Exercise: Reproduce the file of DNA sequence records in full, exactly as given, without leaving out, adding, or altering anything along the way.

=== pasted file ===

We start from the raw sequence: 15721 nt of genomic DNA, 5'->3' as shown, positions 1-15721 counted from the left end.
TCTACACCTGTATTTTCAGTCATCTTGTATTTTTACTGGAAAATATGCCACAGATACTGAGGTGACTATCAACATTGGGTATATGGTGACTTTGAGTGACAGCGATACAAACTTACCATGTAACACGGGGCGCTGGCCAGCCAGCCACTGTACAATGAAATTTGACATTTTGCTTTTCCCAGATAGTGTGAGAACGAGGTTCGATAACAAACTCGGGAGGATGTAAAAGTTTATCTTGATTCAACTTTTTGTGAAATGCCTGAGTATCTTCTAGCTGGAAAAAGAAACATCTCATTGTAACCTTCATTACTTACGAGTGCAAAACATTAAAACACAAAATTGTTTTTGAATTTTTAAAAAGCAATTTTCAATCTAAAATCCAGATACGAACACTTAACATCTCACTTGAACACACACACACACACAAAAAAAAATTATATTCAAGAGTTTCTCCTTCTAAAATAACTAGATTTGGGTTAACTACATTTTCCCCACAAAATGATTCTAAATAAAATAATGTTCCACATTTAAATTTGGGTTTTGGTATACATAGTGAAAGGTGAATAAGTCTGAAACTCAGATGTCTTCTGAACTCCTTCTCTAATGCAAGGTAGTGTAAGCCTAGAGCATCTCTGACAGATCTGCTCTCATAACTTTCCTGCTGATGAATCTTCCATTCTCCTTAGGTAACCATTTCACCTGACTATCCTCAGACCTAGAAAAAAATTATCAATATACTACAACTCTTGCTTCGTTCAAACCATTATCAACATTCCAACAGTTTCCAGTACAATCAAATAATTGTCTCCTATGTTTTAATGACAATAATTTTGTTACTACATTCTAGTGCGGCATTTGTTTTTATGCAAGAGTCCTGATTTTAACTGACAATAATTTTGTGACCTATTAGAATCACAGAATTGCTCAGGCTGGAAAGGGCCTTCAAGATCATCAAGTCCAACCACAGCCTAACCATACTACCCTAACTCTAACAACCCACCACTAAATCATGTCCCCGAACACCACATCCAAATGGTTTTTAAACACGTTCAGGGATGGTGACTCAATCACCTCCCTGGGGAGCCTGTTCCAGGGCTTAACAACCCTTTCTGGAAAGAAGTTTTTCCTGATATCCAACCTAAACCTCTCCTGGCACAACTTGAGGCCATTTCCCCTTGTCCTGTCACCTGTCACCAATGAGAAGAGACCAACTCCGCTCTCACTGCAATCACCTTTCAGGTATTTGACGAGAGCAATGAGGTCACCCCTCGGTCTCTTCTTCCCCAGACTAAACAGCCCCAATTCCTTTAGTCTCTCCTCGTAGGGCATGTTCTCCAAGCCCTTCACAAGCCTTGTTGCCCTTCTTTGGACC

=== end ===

We start from the raw sequence: 15721 nt of genomic DNA, 5'->3' as shown, positions 1-15721 counted from the left end.
TCTACACCTGTATTTTCAGTCATCTTGTATTTTTACTGGAAAATATGCCACAGATACTGAGGTGACTATCAACATTGGGTATATGGTGACTTTGAGTGACAGCGATACAAACTTACCATGTAACACGGGGCGCTGGCCAGCCAGCCACTGTACAATGAAATTTGACATTTTGCTTTTCCCAGATAGTGTGAGAACGAGGTTCGATAACAAACTCGGGAGGATGTAAAAGTTTATCTTGATTCAACTTTTTGTGAAATGCCTGAGTATCTTCTAGCTGGAAAAAGAAACATCTCATTGTAACCTTCATTACTTACGAGTGCAAAACATTAAAACACAAAATTGTTTTTGAATTTTTAAAAAGCAATTTTCAATCTAAAATCCAGATACGAACACTTAACATCTCACTTGAACACACACACACACACAAAAAAAAATTATATTCAAGAGTTTCTCCTTCTAAAATAACTAGATTTGGGTTAACTACATTTTCCCCACAAAATGATTCTAAATAAAATAATGTTCCACATTTAAATTTGGGTTTTGGTATACATAGTGAAAGGTGAATAAGTCTGAAACTCAGATGTCTTCTGAACTCCTTCTCTAATGCAAGGTAGTGTAAGCCTAGAGCATCTCTGACAGATCTGCTCTCATAACTTTCCTGCTGATGAATCTTCCATTCTCCTTAGGTAACCATTTCACCTGACTATCCTCAGACCTAGAAAAAAATTATCAATATACTACAACTCTTGCTTCGTTCAAACCATTATCAACATTCCAACAGTTTCCAGTACAATCAAATAATTGTCTCCTATGTTTTAATGACAATAATTTTGTTACTACATTCTAGTGCGGCATTTGTTTTTATGCAAGAGTCCTGATTTTAACTGACAATAATTTTGTGACCTATTAGAATCACAGAATTGCTCAGGCTGGAAAGGGCCTTCAAGATCATCAAGTCCAACCACAGCCTAACCATACTACCCTAACTCTAACAACCCACCACTAAATCATGTCCCCGAACACCACATCCAAATGGTTTTTAAACACGTTCAGGGATGGTGACTCAATCACCTCCCTGGGGAGCCTGTTCCAGGGCTTAACAACCCTTTCTGGAAAGAAGTTTTTCCTGATATCCAACCTAAACCTCTCCTGGCACAACTTGAGGCCATTTCCCCTTGTCCTGTCACCTGTCACCAATGAGAAGAGACCAACTCCGCTCTCACTGCAATCACCTTTCAGGTATTTGACGAGAGCAATGAGGTCACCCCTCGGTCTCTTCTTCCCCAGACTAAACAGCCCCAATTCCTTTAGTCTCTCCTCGTAGGGCATGTTCTCCAAGCCCTTCACAAGCCTTGTTGCCCTTCTTTGGACC